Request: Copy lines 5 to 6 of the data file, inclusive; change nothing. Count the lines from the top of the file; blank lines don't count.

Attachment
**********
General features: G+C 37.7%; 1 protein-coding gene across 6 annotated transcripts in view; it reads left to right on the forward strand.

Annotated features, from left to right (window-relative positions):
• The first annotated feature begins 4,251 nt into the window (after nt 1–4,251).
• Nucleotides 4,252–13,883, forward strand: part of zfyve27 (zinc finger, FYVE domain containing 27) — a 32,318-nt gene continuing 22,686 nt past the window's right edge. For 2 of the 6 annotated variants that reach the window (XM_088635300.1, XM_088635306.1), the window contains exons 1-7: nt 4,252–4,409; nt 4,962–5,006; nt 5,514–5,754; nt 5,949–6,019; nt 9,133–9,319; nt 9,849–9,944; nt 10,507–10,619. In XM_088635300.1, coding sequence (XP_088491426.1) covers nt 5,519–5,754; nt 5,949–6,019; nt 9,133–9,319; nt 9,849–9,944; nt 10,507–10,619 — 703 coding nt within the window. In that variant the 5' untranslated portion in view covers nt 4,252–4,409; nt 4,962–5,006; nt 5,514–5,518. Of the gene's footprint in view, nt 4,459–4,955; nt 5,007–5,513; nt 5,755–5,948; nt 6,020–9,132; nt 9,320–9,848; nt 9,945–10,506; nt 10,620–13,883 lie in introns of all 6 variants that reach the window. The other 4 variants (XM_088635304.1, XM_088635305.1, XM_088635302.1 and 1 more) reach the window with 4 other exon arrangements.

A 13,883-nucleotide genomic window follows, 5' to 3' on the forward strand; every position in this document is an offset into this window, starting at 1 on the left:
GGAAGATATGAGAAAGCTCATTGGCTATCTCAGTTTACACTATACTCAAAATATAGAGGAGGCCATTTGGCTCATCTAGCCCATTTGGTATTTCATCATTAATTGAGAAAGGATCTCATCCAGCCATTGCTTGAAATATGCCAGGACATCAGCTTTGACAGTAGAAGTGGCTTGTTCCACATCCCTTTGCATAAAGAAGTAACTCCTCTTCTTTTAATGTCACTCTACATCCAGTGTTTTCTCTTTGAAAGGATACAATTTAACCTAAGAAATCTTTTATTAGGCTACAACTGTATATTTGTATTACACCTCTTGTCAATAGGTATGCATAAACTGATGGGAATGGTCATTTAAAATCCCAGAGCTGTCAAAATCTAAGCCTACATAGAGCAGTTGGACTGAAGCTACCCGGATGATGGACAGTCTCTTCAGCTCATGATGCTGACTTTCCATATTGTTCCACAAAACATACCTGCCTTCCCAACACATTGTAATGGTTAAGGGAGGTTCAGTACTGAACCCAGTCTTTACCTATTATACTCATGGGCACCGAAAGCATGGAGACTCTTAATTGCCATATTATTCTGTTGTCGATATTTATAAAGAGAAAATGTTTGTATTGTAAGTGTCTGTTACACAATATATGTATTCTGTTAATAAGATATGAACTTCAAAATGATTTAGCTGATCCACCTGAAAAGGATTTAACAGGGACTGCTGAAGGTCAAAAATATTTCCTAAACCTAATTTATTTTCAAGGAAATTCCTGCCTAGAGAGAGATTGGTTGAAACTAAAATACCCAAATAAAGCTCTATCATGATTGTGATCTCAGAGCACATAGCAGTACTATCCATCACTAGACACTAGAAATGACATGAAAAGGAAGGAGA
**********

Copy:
A 13,883-nucleotide genomic window follows, 5' to 3' on the forward strand; every position in this document is an offset into this window, starting at 1 on the left:
GGAAGATATGAGAAAGCTCATTGGCTATCTCAGTTTACACTATACTCAAAATATAGAGGAGGCCATTTGGCTCATCTAGCCCATTTGGTATTTCATCATTAATTGAGAAAGGATCTCATCCAGCCATTGCTTGAAATATGCCAGGACATCAGCTTTGACAGTAGAAGTGGCTTGTTCCACATCCCTTTGCATAAAGAAGTAACTCCTCTTCTTTTAATGTCACTCTACATCCAGTGTTTTCTCTTTGAAAGGATACAATTTAACCTAAGAAATCTTTTATTAGGCTACAACTGTATATTTGTATTACACCTCTTGTCAATAGGTATGCATAAACTGATGGGAATGGTCATTTAAAATCCCAGAGCTGTCAAAATCTAAGCCTACATAGAGCAGTTGGACTGAAGCTACCCGGATGATGGACAGTCTCTTCAGCTCATGATGCTGACTTTCCATATTGTTCCACAAAACATACCTGCCTTCCCAACACATTGTAATGGTTAAGGGAGGTTCAGTACTGAACCCAGTCTTTACCTATTATACTCATGGGCACCGAAAGCATGGAGACTCTTAATTGCCATATTATTCTGTTGTCGATATTTATAAAGAGAAAATGTTTGTATTGTAAGTGTCTGTTACACAATATATGTATTCTGTTAATAAGATATGAACTTCAAAATGATTTAGCTGATCCACCTGAAAAGGATTTAACAGGGACTGCTGAAGGTCAAAAATATTTCCTAAACCTAATTTATTTTCAAGGAAATTCCTGCCTAGAGAGAGATTGGTTGAAACTAAAATACCCAAATAAAGCTCTATCATGATTGTGATCTCAGAGCACATAGCAGTACTATCCATCACTAGACACTAGAAATGACATGAAAAGGAAGGAGA